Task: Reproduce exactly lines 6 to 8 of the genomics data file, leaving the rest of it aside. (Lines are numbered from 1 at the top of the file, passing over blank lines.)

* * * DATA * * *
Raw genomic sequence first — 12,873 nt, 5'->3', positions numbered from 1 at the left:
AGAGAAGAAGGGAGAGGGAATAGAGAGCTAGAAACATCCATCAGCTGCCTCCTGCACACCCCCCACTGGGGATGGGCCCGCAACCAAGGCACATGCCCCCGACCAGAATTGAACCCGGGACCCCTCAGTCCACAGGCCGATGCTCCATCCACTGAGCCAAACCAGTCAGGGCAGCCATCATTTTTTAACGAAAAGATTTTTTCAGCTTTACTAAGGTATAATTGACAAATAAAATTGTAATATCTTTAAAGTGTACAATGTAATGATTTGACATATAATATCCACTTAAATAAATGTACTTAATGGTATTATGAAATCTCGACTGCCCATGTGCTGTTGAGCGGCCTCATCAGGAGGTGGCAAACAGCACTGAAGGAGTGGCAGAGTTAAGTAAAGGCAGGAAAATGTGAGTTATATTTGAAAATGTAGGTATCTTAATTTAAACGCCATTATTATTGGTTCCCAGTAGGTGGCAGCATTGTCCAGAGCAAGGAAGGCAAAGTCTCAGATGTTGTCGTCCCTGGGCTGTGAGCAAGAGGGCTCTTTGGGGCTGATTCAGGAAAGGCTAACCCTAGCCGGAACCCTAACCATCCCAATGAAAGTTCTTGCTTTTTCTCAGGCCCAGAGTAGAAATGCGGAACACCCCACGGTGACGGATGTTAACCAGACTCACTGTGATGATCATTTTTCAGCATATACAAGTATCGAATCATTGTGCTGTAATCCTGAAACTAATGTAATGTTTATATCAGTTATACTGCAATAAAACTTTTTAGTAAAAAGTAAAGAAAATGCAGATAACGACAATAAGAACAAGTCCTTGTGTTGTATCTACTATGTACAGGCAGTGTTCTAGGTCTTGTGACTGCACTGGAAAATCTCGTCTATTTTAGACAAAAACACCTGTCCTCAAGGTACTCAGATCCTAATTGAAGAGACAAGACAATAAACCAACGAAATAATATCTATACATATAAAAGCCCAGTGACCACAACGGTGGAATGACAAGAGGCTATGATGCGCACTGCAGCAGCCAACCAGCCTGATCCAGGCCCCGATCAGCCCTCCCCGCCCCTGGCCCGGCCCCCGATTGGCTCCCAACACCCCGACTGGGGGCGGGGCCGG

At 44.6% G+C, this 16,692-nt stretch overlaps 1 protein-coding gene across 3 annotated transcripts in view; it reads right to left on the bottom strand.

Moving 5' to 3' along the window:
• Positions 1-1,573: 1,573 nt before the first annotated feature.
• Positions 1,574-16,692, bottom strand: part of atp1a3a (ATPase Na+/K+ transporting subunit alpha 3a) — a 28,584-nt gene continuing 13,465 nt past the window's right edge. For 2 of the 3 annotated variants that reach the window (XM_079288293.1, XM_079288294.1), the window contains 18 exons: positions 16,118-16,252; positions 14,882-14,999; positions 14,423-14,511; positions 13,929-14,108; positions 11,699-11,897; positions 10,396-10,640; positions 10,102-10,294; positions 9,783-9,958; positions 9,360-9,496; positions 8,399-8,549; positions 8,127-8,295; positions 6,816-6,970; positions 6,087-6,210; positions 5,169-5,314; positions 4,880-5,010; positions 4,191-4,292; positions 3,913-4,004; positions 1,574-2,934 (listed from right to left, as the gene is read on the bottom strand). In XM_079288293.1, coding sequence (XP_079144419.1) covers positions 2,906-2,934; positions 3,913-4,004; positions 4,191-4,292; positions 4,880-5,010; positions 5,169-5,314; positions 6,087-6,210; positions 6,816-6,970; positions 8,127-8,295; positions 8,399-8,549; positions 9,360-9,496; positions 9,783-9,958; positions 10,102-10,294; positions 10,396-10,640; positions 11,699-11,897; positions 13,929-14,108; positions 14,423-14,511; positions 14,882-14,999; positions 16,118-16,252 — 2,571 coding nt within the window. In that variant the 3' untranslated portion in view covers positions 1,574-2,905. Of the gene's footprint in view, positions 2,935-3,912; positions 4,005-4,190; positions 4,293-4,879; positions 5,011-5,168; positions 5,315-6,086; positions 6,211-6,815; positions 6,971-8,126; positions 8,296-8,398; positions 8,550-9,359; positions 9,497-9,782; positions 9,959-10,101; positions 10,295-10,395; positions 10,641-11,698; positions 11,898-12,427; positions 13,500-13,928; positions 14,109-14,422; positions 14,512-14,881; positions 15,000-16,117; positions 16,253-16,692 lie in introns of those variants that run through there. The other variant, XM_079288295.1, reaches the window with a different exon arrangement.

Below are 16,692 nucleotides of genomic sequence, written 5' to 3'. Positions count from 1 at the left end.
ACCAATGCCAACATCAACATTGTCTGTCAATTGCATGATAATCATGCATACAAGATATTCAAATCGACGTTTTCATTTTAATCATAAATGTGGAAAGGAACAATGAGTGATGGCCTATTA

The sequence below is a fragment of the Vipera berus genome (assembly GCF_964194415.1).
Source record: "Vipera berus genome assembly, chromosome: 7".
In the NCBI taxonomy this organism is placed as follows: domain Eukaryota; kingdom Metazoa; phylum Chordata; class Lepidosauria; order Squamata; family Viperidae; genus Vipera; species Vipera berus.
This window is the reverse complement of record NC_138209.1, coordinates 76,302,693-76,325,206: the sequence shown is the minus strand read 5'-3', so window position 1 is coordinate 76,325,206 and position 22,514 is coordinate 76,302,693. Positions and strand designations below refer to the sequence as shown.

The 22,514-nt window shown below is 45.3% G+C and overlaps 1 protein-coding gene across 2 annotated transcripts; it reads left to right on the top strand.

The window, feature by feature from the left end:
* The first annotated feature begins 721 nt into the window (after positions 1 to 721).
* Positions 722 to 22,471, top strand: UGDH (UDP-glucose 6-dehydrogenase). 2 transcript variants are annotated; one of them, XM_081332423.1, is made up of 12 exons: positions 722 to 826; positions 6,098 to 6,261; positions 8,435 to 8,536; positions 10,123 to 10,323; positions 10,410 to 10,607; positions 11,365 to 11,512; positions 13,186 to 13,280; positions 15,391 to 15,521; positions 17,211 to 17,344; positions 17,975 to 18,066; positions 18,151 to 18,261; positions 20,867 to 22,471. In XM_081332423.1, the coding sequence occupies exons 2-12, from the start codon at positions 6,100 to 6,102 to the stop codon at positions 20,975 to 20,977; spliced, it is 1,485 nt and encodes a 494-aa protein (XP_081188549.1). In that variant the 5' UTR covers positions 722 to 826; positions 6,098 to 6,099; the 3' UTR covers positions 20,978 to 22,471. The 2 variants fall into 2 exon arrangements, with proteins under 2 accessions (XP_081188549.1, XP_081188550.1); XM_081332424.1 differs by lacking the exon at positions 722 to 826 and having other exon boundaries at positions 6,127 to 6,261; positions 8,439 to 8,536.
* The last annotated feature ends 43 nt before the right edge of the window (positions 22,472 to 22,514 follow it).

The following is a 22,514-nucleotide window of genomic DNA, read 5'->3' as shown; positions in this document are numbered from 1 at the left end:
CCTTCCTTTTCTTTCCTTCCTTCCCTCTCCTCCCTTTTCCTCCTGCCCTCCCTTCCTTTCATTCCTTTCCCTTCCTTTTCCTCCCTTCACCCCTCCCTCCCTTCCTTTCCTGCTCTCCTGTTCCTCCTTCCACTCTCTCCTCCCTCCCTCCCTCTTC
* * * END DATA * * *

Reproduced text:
• Positions 1,574-16,692, bottom strand: part of atp1a3a (ATPase Na+/K+ transporting subunit alpha 3a) — a 28,584-nt gene continuing 13,465 nt past the window's right edge. For 2 of the 3 annotated variants that reach the window (XM_079288293.1, XM_079288294.1), the window contains 18 exons: positions 16,118-16,252; positions 14,882-14,999; positions 14,423-14,511; positions 13,929-14,108; positions 11,699-11,897; positions 10,396-10,640; positions 10,102-10,294; positions 9,783-9,958; positions 9,360-9,496; positions 8,399-8,549; positions 8,127-8,295; positions 6,816-6,970; positions 6,087-6,210; positions 5,169-5,314; positions 4,880-5,010; positions 4,191-4,292; positions 3,913-4,004; positions 1,574-2,934 (listed from right to left, as the gene is read on the bottom strand). In XM_079288293.1, coding sequence (XP_079144419.1) covers positions 2,906-2,934; positions 3,913-4,004; positions 4,191-4,292; positions 4,880-5,010; positions 5,169-5,314; positions 6,087-6,210; positions 6,816-6,970; positions 8,127-8,295; positions 8,399-8,549; positions 9,360-9,496; positions 9,783-9,958; positions 10,102-10,294; positions 10,396-10,640; positions 11,699-11,897; positions 13,929-14,108; positions 14,423-14,511; positions 14,882-14,999; positions 16,118-16,252 — 2,571 coding nt within the window. In that variant the 3' untranslated portion in view covers positions 1,574-2,905. Of the gene's footprint in view, positions 2,935-3,912; positions 4,005-4,190; positions 4,293-4,879; positions 5,011-5,168; positions 5,315-6,086; positions 6,211-6,815; positions 6,971-8,126; positions 8,296-8,398; positions 8,550-9,359; positions 9,497-9,782; positions 9,959-10,101; positions 10,295-10,395; positions 10,641-11,698; positions 11,898-12,427; positions 13,500-13,928; positions 14,109-14,422; positions 14,512-14,881; positions 15,000-16,117; positions 16,253-16,692 lie in introns of those variants that run through there. The other variant, XM_079288295.1, reaches the window with a different exon arrangement.

Below are 16,692 nucleotides of genomic sequence, written 5' to 3'. Positions count from 1 at the left end.
ACCAATGCCAACATCAACATTGTCTGTCAATTGCATGATAATCATGCATACAAGATATTCAAATCGACGTTTTCATTTTAATCATAAATGTGGAAAGGAACAATGAGTGATGGCCTATTA